Aung San Suu Kyi calls for talks with Myanmar president, army chief and Parliament Speaker

Myanmar pro-democracy leader Aung San Suu Kyi visiting poling stations at her constituency Kawhmu township on Nov 8, 2015.
Myanmar pro-democracy leader Aung San Suu Kyi visiting poling stations at her constituency Kawhmu township on Nov 8, 2015. PHOTO: REUTERS

YANGON (AFP) - Myanmar opposition leader Aung San Suu Kyi on Wednesday (Nov 11)  called for “national reconciliation” talks with Myanmar’s president and the nation’s powerful army chief as her pro-democracy party sat poised for a landslide election victory.

With power beckoning after her National League for Democracy (NLD) party collected 90 per cent of the seats declared so far, Suu Kyi moved to take the initiative.

“Citizens have expressed their will in the election,” she said in letters addressed to President Thein Sein, Commander-in-Chief Min Aung Hlaing as well as influential parliamentary speaker Shwe Mann. “I would like to invite you to discuss national reconciliation next week at a time of your convenience.”

The letters, shared by the NLD, come as her democracy movement continued its blitz of ruling party bases following Sunday’s poll.

Myanmar’s balance of power, so long dominated by the army and its allies, appears set to be redrawn.

But Suu Kyi’s supporters remain anxious at how the army will respond to a mauling at the polls.

In 1990 the NLD won its first election, only for the army to swat aside the result and launch a crackdown on dissent.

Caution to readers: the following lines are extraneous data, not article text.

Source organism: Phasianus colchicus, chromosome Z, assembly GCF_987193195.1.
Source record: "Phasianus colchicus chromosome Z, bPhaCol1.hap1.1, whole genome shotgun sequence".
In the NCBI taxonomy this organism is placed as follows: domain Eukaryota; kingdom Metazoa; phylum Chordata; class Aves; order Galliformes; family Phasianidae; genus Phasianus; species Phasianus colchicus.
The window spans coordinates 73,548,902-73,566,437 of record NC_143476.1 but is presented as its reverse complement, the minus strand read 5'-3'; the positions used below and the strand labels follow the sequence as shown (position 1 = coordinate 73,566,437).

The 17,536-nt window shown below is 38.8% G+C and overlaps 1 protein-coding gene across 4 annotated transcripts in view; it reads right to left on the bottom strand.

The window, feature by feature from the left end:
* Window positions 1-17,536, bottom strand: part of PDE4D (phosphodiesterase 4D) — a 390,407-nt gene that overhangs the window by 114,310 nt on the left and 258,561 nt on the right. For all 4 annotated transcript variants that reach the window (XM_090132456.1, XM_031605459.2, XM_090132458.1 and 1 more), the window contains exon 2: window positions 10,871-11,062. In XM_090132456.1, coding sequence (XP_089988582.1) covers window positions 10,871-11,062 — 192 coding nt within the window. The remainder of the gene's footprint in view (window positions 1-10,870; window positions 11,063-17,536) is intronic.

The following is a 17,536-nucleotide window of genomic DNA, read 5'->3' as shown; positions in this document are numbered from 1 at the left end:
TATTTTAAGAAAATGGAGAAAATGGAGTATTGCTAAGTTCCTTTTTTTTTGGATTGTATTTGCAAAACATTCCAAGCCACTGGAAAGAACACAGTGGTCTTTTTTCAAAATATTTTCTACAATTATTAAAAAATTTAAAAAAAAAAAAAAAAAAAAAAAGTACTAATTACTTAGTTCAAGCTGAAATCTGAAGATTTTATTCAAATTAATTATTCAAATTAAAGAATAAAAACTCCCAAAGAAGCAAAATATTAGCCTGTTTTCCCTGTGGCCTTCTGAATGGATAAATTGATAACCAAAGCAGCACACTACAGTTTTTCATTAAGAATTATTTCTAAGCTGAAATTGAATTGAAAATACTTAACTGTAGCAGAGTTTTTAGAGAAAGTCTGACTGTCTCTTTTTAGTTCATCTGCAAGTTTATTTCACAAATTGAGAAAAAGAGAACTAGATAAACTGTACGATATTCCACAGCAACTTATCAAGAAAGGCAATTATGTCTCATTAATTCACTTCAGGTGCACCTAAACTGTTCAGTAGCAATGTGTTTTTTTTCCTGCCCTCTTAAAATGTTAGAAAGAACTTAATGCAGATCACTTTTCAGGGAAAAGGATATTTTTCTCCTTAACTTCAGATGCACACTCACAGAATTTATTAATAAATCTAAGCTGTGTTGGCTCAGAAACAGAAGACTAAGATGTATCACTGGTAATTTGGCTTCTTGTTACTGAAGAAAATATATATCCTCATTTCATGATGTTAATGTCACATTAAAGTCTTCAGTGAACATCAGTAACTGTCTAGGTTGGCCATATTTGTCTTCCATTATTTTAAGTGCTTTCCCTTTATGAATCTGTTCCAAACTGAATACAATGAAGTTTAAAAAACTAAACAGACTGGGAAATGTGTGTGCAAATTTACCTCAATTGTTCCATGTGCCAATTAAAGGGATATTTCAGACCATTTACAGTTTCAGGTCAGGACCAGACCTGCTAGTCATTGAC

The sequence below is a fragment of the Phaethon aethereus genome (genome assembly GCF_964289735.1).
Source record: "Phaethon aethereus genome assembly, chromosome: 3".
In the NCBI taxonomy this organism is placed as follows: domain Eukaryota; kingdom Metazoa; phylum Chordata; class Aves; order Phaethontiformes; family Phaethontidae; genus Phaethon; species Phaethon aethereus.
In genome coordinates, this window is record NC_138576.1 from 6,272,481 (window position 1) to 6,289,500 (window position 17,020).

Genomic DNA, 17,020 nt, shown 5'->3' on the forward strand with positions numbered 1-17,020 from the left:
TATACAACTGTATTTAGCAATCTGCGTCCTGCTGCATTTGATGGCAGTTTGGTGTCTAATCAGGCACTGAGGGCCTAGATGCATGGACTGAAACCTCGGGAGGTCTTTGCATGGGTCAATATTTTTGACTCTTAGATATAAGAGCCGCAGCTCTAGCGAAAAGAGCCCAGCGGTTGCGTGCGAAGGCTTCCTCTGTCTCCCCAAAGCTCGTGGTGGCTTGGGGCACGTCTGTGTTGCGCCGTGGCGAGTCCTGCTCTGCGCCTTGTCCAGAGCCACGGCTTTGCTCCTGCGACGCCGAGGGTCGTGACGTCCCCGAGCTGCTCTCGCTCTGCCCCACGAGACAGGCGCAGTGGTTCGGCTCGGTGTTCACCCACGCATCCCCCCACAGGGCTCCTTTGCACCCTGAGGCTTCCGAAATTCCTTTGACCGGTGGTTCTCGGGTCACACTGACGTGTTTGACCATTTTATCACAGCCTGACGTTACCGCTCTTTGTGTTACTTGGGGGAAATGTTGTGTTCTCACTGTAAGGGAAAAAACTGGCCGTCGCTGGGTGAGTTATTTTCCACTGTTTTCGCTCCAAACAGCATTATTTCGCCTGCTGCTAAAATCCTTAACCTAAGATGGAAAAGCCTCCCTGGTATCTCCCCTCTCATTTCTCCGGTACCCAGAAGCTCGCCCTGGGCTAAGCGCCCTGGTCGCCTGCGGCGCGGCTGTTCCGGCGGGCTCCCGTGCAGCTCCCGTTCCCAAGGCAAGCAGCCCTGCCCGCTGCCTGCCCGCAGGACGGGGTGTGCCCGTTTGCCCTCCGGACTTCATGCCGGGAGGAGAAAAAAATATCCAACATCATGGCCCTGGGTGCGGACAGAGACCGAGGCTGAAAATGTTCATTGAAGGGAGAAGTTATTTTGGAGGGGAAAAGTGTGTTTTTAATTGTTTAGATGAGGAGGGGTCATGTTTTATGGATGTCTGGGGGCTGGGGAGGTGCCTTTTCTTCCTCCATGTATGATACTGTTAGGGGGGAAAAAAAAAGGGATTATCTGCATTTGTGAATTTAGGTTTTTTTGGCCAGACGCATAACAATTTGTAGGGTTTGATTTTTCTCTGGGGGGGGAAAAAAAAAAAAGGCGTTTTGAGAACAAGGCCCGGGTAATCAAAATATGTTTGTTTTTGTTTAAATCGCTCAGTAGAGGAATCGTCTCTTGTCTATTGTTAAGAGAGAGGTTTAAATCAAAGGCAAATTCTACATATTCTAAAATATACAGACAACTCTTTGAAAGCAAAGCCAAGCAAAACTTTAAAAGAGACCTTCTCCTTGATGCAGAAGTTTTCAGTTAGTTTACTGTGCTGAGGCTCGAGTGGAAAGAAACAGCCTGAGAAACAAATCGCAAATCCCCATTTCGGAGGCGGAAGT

The NLD took 56 of the 61 lower house seats announced on Wednesday as it continued to sweep towards a landslide.

It is well on the way to the majority needed to form a government.

Suu Kyi, the democracy movement’s magnetic force, securing tens of thousands of votes to retain her seat in Kawhmu constituency.

But she is barred from the presidency by an army-written constitution.

Suu Kyi, however, has vowed to rule from “above the president”, indicating she will use a proxy to sidestep the bar on her reaching top office.

Parliamentary speaker Shwe Mann has been touted by many as a candidate for the role.

Despite the deluge of results in their favour, election officials have resisted pressure to declare the NLD winners.

That has brought frustration to NLD supporters, many of whom have waited 25 years since the party last contested a poll to cast a ballot in their favour.

“We know we won 80 per cent... hopefully we will get confirmation today,” said Ko Ko, who runs an air-conditioning company in Yangon. “We expect Daw Suu to change the country... I voted for change.”

Sunday’s election has left the ruling Union Solidarity and Development Party (USDP) in tatters.

It has taken just a handful of seats so far, with several party heavyweights being bundled out off their constituencies by voters.

Before the landmark poll, President Thein Sein vowed his party – and the powerful army – would respect the result.

“These were free and fair elections,” his spokesman Zaw Htay told AFP on Wednesday.

“We are waiting for the (official) results,” he added when asked if the president would formally concede defeat.

Stacked with former military men, the USDP has led a quasi-civilian government since 2011.

The party says it has guided the country through the major economic and social reforms that led to Sunday’s election, which saw 80 per cent voter turnout.

Its critics condemn it as a stooge of the army, which ruled as a junta for half a century.

The army is gifted 25 per cent of all parliamentary seats under a constitution scripted to ensure its stake in the future.

In addition to blocking Suu Kyi’s path to top office, the charter also hands the military key security posts.

The NLD needs 67 per cent of the contested seats to form a government without coalition partners.

A bigger winning margin gives it a stronger hand in parliament with political wrangling ahead.